Repurpose your ATM network. Customers are increasingly skeptical of traditional paper currency as a result of the health risk it carries, and its use may not rebound when lockdowns end. With ATM use down significantly in many markets, providers can reconsider how machines are utilized instead of just discarding them. Underutilized ones might be repurposed for tasks (such as opening accounts, verifying identification, or delivering public documents) that would normally require face-to-face contact.
Simplify the B2B supply chain. An increased need for companies to share credit risk with suppliers will require a boost to products such as supply-chain financing (where buyer’s credit risk is assessed) relative to factoring or invoice discounting (where supplier’s credit risk is assessed). Payments companies could support the process by, for example, using sourcing platforms that bring dynamic discounting and factoring to a larger set of clients or by enabling the accelerated onboarding of smaller suppliers to large network supply-chain platforms.
Provide easy access to analytics-based cash-flow forecasting. Access to liquidity is essential for the survival of companies large and small. Helping CFOs to get a clear picture at the global, regional, and local level of funding is essential for them in this context. Using payments data to give them an up-to-date and comprehensive sense of the money needed and available would help all.
Adapting your operating models and habits
A rebooting economy may need to deal with social distancing, increased sensitivity to security, and accrued risk awareness for quite some time. Even after the end of enforced health-safety measures, companies will want to consider long-term adjustments to their operating models, such as the following:
Much of the economy will have learned to work effectively without physical meetings. Remote sales and virtual interactions will be the new normal, substantially reducing the importance of business travel, food, and beverages as a source of revenues and costs. Remote sales skills and channels will be paramount, as will digital solutions for things like document signing and notarization.
Widely distributed operating models and value chains will also be challenged. The asymmetric responses of governments and regulators, local shutdowns, workforce requisitions, and the lack of a coordinated regional or global political response will lead to the local relocation and reintegration of some or all critical functions.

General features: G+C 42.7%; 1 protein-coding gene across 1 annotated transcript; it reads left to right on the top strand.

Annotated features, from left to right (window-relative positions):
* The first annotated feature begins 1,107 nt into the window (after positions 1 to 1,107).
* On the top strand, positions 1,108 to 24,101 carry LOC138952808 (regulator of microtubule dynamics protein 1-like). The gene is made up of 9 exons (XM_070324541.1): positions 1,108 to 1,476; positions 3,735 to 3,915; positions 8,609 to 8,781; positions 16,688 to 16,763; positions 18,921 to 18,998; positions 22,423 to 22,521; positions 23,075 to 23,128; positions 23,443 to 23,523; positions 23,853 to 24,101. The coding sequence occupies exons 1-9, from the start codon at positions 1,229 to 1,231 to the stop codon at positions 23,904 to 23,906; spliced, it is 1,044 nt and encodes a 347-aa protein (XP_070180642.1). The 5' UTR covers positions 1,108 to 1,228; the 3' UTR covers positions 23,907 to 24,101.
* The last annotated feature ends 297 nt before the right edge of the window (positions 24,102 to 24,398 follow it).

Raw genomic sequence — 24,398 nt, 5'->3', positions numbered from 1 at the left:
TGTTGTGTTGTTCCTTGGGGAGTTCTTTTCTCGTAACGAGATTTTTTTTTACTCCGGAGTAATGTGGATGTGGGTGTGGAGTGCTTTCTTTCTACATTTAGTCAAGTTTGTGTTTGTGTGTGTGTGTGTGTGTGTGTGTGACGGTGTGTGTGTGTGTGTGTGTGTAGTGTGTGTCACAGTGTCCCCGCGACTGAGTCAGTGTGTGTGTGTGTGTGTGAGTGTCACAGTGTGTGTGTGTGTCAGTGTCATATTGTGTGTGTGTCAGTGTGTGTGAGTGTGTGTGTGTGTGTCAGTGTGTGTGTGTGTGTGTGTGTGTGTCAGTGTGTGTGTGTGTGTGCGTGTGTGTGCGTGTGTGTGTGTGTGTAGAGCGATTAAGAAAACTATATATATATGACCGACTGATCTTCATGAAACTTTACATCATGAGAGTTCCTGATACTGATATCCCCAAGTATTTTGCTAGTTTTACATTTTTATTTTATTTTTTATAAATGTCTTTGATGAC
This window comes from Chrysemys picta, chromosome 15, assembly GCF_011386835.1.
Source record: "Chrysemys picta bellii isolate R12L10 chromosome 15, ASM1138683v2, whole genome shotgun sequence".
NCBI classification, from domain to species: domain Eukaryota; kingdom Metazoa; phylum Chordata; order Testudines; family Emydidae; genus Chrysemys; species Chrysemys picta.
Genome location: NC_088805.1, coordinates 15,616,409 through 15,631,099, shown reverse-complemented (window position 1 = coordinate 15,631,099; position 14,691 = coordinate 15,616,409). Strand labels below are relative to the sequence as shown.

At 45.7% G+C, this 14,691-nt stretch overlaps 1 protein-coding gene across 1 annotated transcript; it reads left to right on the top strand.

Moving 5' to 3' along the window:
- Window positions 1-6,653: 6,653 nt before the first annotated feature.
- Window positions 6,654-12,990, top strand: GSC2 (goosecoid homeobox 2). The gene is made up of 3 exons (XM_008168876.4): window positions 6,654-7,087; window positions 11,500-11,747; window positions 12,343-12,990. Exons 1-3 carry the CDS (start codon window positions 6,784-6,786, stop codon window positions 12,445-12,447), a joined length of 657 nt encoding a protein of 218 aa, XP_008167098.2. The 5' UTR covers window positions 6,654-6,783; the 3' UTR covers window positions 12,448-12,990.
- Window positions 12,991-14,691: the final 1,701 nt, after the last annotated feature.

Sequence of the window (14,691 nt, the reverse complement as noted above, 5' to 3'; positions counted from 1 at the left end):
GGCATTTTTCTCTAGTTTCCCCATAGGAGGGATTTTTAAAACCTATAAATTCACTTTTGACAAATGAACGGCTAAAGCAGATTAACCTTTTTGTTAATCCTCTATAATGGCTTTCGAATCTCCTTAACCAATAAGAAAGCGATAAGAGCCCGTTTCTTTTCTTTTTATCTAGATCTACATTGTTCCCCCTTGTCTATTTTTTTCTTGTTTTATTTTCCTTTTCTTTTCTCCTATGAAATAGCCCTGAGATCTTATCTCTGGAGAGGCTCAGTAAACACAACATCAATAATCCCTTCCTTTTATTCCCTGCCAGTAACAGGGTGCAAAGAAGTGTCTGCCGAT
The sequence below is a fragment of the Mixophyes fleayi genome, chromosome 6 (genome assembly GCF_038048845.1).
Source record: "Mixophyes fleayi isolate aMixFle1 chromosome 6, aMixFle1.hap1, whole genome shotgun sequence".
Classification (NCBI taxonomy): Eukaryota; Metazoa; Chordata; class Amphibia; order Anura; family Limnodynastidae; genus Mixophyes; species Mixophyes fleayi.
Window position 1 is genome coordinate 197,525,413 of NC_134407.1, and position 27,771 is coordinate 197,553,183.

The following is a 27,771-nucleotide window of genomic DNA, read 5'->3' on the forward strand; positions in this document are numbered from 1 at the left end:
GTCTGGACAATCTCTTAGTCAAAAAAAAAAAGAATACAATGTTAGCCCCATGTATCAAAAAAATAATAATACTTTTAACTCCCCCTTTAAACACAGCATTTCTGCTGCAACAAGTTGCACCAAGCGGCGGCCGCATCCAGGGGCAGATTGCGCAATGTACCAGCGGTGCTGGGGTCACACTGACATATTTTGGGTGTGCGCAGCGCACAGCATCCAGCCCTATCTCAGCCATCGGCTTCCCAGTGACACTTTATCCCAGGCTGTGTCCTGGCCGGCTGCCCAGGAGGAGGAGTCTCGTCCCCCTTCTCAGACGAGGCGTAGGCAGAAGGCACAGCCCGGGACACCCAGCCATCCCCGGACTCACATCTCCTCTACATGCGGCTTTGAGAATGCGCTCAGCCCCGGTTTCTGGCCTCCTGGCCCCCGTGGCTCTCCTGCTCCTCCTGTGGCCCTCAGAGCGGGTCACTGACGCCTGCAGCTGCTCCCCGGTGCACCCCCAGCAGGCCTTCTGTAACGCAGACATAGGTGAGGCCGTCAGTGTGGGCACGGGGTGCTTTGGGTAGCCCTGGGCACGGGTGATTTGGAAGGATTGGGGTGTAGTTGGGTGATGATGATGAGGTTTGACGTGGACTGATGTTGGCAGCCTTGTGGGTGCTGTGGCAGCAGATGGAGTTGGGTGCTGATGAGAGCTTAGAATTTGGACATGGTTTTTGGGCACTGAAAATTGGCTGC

With the increase of local operations, standard planning will shift from the short-term issues that threatened distributed operations for a period of days or weeks to long-term crisis-resistance scenarios. In particular, agile ways of working in remote or work-from-home setups will become standard. The increased use of digital tools will accelerate the adoption of future-of-work models.
Finding the next normal
As the crisis plays out, we will get more clarity about the depth and duration of the pain. One thing is clear now: there will be no return to the norms of 2019; the impact on the behavior and expectations of customers and businesses—indeed the entire fabric of the economy—will be profound. So it is critical not only for the payments ecosystem but also for the economy as a whole to develop, today, the payments solutions that will allow economies to emerge from the current crisis efficiently and define the post-COVID-19 future.
Here we highlight ten fundamental changes that require us all to be prepared. These are not only things we believe the industry should predict or anticipate but also things that we should all ensure will happen for the effective and lasting relaunch of our economies.
Rationalize cash. Physical means of payments, such as cash and checks, have been actively discouraged through the crisis for their potential of carrying the virus. Banks have closed branches for security reasons, and clients and staffs have readjusted to changed interaction models, either over the phone or by appointment only. Some branches will never open again. Now is the time to promote and design digitization programs for commerce and the economy.
Ensure universal access. The current crisis is highlighting the fact that not everyone has the same level of access to the necessary new technologies and digital tools. Moving away from cash affects unbanked citizens disproportionately. Merchants without access to digital payments lose out more as remote buying increases. Now is the time to design setups where all merchants and all consumers, irrespective of finances and education, will have access to the tools of the future. Limits in the payments infrastructure or prices should not be used as an excuse.
Stabilize digital currencies. With values collapsing and trust eroding, digital currencies have proved incapable of delivering on their promise of a universal payments solution in a time of need. The crisis is reinforcing the importance of governments in maintaining the global financial system. Consider, for example, the momentous currency swap lines of credit made available by the US Federal Reserve to global central banks.
Make the leap to omnichannel payments solutions to support omnichannel commerce. The growth of online commerce has accelerated and will continue to do so, especially as markets, such as those in Southern Europe, close the gap with more advanced Northern European or Anglo-Saxon economies and China. Some smaller retailers forced to close in the crisis may not reopen physically but seek a digital future instead. The rapid build-out of omnichannel capabilities—which will bridge payments in any environment, physical or digital—will become an essential requirement for all payments players in most geographies.
Make all payments touchless. The fear of contact with contaminated surfaces has given a real boost to the use of contactless payments, card and wallet based. Cashiers are being trained not to take cards from customers and to promote the insertion of cards into readers by customers. The educational impact of, say, local shopkeepers who actively encourage customers to use contactless payments and refuse to take cash will convert some of the more reluctant users. As this habit becomes further engrained, it will become the key to removing barriers to further growth.